My grandparents were married in Winnipeg on August 16, 1930. Not long after their wedding, they packed their belongings into a Model T Ford and drove to Ottawa. They were in their twenties and the trip was filled with flat tires, engine trouble and lost directions. It turned out to be a good start. They were married for 52 years.
Like the Model T they rode in, their ride was a product of its era, a time when youthful romance was embodied by the automobile, especially the long road trip; a sentiment articulated by F. Scott Fitzgerald 100 years ago this month in his 1924 essay, “Cruise of the Rolling Junk,” which was published in three parts in MOTORI: The National Motoring Magazine.
A road trip promised adventure and relief from the “disappointment of the whole stationary world.” Fitzgerald’s had begun in 1920. One morning, his new bride Zelda had a craving for peaches and cookies, and so, after breakfast, the pair set out to travel from Connecticut to her hometown in Alabama in a Marmon of 1918 (Junk Rolling). To navigate the country by automobile was “To be young, to be bound for distant hills, to go where happiness hung from a tree, a ring to bend, a crown bright to win.” .
Not many people would express such idealism now. With Valentine’s Day approaching, it’s hard to find hope or optimism related to the automobile. Driving means being stuck in traffic, thinking about the pointlessness of it all. However, there is little energy left in North America’s romance with the automobile. Tinder’s Year in Swipe reports that “car dating” is one of the most popular trends on TikTok.
According to Mashable, “You pick up your date in your car, drive somewhere remote with a nice view — or to a drive-thru — and have your date in the parked car. The rest is like any other date: Getting to know each other, bonding, rising tensions, you know how it goes. And car dates work for cohabiting couples too; beat the cabin fever and spend some bonding time by driving your car to a park for dinner instead of sitting in the kitchen.”
Modern car dates do not resemble the erotic exploits of the late twentieth century. I’ve written a lot about cars and body pursuits. Including a history of car sex, a treatise on why you should have sex in your car, and a report on the pandemic’s effect on car talk. The element that each article shares is that spontaneity is the foundation of passionate automotive interludes. If you’re an adult, you drive because you’re too passionate about going home. If you’re a teenager or in your twenties, you drive because you’re passionate and you can’t go home because it’s your parents.
Car dates described on TikTok are the opposite of spontaneous. Great care and attention is given to preparing the vehicle, adding cushions, pillows, snacks, cozy lights and blankets. The emphasis is on chivalrous love and not copulation. There’s no hint of Jazz Age pamper parties or 1970s dashboard light heaven. Mashable reports that car date enthusiasts say they’re “quintessential,” “unmatched,” and “the best kind of meetings”.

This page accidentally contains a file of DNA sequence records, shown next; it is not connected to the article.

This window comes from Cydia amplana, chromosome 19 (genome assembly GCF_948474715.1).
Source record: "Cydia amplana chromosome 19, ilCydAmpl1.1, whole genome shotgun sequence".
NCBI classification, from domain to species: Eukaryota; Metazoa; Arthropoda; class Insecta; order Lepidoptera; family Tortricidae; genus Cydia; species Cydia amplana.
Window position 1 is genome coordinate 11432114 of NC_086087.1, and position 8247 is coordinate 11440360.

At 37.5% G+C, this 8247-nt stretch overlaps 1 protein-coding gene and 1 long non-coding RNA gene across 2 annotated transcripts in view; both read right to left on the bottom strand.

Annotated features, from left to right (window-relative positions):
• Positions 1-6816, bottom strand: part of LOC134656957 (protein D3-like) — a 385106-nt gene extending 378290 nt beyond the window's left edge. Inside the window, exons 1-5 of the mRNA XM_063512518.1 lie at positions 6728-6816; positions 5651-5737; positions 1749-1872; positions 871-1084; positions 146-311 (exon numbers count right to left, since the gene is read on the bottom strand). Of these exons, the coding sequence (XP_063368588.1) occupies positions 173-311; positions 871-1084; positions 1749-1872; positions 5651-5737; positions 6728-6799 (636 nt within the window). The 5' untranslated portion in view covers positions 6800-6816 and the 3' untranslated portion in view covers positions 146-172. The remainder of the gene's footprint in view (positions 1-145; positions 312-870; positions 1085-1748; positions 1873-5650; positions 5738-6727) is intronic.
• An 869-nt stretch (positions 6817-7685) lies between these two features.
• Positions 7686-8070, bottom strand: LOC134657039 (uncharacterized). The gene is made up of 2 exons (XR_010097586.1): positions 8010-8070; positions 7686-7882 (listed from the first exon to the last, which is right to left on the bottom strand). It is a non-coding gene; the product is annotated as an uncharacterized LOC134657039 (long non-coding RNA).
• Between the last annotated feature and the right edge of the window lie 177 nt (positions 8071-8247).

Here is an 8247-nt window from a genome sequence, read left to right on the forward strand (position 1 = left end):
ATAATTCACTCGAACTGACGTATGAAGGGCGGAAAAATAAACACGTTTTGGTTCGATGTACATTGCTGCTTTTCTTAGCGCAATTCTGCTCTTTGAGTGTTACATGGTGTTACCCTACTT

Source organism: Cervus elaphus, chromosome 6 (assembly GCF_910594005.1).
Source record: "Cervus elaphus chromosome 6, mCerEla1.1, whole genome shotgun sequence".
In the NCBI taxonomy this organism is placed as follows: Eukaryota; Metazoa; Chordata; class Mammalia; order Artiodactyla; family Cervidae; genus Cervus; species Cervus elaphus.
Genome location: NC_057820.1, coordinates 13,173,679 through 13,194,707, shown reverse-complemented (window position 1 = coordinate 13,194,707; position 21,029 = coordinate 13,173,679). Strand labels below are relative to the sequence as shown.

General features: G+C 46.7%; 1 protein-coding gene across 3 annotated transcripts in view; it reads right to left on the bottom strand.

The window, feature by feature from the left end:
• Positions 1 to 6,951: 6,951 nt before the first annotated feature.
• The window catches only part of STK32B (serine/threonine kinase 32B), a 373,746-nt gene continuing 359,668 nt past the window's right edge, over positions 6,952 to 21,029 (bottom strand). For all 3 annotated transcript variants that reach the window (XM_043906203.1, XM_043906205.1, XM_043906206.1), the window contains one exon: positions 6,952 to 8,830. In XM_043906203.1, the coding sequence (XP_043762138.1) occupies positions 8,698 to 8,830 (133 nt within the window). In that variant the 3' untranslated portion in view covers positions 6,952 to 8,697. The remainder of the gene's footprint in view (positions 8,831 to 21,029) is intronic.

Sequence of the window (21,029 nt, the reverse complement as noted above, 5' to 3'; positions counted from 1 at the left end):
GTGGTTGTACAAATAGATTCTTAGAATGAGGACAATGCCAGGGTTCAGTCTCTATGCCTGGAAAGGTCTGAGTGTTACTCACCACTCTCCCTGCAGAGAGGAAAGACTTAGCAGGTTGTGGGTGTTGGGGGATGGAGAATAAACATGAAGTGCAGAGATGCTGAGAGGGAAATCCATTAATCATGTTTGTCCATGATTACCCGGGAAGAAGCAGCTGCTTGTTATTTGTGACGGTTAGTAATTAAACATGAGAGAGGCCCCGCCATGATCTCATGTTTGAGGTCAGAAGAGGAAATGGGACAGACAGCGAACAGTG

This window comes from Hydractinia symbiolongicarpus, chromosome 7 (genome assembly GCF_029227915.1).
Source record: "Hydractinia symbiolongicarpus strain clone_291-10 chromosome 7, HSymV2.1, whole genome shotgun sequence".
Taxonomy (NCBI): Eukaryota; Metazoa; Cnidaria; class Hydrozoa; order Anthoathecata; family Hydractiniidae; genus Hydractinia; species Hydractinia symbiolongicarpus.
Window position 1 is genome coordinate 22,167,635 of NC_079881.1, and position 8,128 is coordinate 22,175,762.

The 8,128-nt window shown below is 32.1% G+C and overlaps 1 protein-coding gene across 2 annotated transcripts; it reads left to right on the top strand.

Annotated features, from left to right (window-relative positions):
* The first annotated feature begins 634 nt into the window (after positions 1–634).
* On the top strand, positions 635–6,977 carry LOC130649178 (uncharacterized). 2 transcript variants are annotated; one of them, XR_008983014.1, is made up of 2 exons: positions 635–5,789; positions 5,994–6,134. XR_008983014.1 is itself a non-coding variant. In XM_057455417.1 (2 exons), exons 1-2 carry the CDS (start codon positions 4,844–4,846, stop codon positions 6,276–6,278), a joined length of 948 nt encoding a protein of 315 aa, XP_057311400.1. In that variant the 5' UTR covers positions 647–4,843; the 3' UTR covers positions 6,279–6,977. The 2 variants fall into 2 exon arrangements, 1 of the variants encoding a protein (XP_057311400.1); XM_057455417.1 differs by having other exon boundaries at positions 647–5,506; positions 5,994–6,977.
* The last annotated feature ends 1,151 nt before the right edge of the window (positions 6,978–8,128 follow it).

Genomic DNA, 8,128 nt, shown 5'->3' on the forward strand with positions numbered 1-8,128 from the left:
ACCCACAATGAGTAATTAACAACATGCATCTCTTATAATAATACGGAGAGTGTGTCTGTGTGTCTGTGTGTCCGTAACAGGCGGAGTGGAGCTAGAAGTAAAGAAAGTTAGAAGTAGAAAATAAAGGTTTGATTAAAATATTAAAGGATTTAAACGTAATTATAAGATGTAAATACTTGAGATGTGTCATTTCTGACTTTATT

They may be on to something. Without giving too much away, I can confidently say that no one has ever referred to an intimate car date as “the best kind of date”. Cramped, poorly ventilated, the romance killer that is the bucket seats, car “dates” happen in less than ideal conditions. Adrenaline of Aphrodite compensates for these obstacles, but does not cancel them.
It may be that today’s fancy car meets are more about the wait than the act itself. If so, then they are consistent with the conclusion that Scott and Zelda reached, after a road trip consisting of “speeding, bribery, evading payment and obtaining assistance under false pretenses.”
“The joys of motoring are more or less imaginary,” Zelda assured a friend when they returned to their home in Westport, Conn.
In a 1974 essay, scholar Roderick S. Speer wrote that “although ‘Cruise’ is light and fluffy, we can see the ferment in the serious themes of Gatsby” – which is full of automotive symbolism. He noted that Fitzgerald considered the voyage a failure and would not undertake such a voyage again; all that remains of value seems to be the memory of the illusion that drove it in the first place.”
Car dates, with their emphasis on friendship and conversation rather than instant carnal gratification, aren’t reviving the romance of the automobile so much as honoring its restless illusion. This Valentine’s Day, as pillows are placed in the back seats and snacks placed in baskets, car lovers will not be celebrating the romance of the automobile, but rather marking its passing.
“My love goes with you, Rolling Junk,” Fitzgerald wrote at the conclusion of his essay. “With you and all the faded garments that have brightened my youth and glimmered with hope or promise on the roads I’ve traveled—roads that still lie, less white, less glamorous, under stars and thunder and repeated sun inevitable.”